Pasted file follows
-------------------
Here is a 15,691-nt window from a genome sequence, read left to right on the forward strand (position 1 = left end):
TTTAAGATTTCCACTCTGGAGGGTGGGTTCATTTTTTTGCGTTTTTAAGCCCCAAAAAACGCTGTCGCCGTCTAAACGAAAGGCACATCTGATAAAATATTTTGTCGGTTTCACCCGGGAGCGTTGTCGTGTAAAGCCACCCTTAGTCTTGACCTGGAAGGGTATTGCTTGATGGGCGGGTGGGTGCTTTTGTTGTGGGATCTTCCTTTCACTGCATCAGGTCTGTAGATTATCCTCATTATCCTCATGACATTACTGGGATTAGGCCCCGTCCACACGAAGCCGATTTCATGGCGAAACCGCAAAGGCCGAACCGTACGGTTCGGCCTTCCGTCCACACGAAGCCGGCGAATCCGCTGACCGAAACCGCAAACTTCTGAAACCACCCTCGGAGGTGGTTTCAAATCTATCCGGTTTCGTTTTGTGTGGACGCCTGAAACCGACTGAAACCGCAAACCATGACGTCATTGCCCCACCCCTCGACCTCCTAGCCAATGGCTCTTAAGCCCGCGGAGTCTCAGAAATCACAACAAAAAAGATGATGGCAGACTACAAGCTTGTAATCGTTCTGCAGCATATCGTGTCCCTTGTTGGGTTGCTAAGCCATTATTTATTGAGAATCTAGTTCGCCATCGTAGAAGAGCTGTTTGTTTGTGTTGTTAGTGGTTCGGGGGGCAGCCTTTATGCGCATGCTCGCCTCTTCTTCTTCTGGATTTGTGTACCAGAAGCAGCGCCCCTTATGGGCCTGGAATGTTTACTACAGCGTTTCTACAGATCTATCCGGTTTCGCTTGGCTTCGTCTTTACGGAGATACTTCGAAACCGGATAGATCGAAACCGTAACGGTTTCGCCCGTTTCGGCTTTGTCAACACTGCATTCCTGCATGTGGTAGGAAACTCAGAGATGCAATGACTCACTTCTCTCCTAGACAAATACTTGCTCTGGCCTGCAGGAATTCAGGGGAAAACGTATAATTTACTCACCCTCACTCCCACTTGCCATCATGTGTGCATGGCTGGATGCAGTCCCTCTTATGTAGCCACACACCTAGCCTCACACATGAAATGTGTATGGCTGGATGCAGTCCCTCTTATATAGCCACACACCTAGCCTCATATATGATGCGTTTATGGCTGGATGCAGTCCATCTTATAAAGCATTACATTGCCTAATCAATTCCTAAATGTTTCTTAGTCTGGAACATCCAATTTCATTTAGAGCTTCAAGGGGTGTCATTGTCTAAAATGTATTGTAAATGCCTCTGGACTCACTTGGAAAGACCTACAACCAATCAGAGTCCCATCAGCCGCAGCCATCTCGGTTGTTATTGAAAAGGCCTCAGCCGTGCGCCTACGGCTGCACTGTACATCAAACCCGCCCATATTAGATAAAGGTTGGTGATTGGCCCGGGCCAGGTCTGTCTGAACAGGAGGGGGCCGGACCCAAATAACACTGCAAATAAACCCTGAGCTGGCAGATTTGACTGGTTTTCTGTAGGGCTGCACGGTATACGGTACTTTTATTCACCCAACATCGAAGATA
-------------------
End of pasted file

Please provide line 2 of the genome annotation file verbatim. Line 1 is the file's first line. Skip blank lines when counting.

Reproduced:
TTTAAGATTTCCACTCTGGAGGGTGGGTTCATTTTTTTGCGTTTTTAAGCCCCAAAAAACGCTGTCGCCGTCTAAACGAAAGGCACATCTGATAAAATATTTTGTCGGTTTCACCCGGGAGCGTTGTCGTGTAAAGCCACCCTTAGTCTTGACCTGGAAGGGTATTGCTTGATGGGCGGGTGGGTGCTTTTGTTGTGGGATCTTCCTTTCACTGCATCAGGTCTGTAGATTATCCTCATTATCCTCATGACATTACTGGGATTAGGCCCCGTCCACACGAAGCCGATTTCATGGCGAAACCGCAAAGGCCGAACCGTACGGTTCGGCCTTCCGTCCACACGAAGCCGGCGAATCCGCTGACCGAAACCGCAAACTTCTGAAACCACCCTCGGAGGTGGTTTCAAATCTATCCGGTTTCGTTTTGTGTGGACGCCTGAAACCGACTGAAACCGCAAACCATGACGTCATTGCCCCACCCCTCGACCTCCTAGCCAATGGCTCTTAAGCCCGCGGAGTCTCAGAAATCACAACAAAAAAGATGATGGCAGACTACAAGCTTGTAATCGTTCTGCAGCATATCGTGTCCCTTGTTGGGTTGCTAAGCCATTATTTATTGAGAATCTAGTTCGCCATCGTAGAAGAGCTGTTTGTTTGTGTTGTTAGTGGTTCGGGGGGCAGCCTTTATGCGCATGCTCGCCTCTTCTTCTTCTGGATTTGTGTACCAGAAGCAGCGCCCCTTATGGGCCTGGAATGTTTACTACAGCGTTTCTACAGATCTATCCGGTTTCGCTTGGCTTCGTCTTTACGGAGATACTTCGAAACCGGATAGATCGAAACCGTAACGGTTTCGCCCGTTTCGGCTTTGTCAACACTGCATTCCTGCATGTGGTAGGAAACTCAGAGATGCAATGACTCACTTCTCTCCTAGACAAATACTTGCTCTGGCCTGCAGGAATTCAGGGGAAAACGTATAATTTACTCACCCTCACTCCCACTTGCCATCATGTGTGCATGGCTGGATGCAGTCCCTCTTATGTAGCCACACACCTAGCCTCACACATGAAATGTGTATGGCTGGATGCAGTCCCTCTTATATAGCCACACACCTAGCCTCATATATGATGCGTTTATGGCTGGATGCAGTCCATCTTATAAAGCATTACATTGCCTAATCAATTCCTAAATGTTTCTTAGTCTGGAACATCCAATTTCATTTAGAGCTTCAAGGGGTGTCATTGTCTAAAATGTATTGTAAATGCCTCTGGACTCACTTGGAAAGACCTACAACCAATCAGAGTCCCATCAGCCGCAGCCATCTCGGTTGTTATTGAAAAGGCCTCAGCCGTGCGCCTACGGCTGCACTGTACATCAAACCCGCCCATATTAGATAAAGGTTGGTGATTGGCCCGGGCCAGGTCTGTCTGAACAGGAGGGGGCCGGACCCAAATAACACTGCAAATAAACCCTGAGCTGGCAGATTTGACTGGTTTTCTGTAGGGCTGCACGGTATACGGTACTTTTATTCACCCAACATCGAAGATA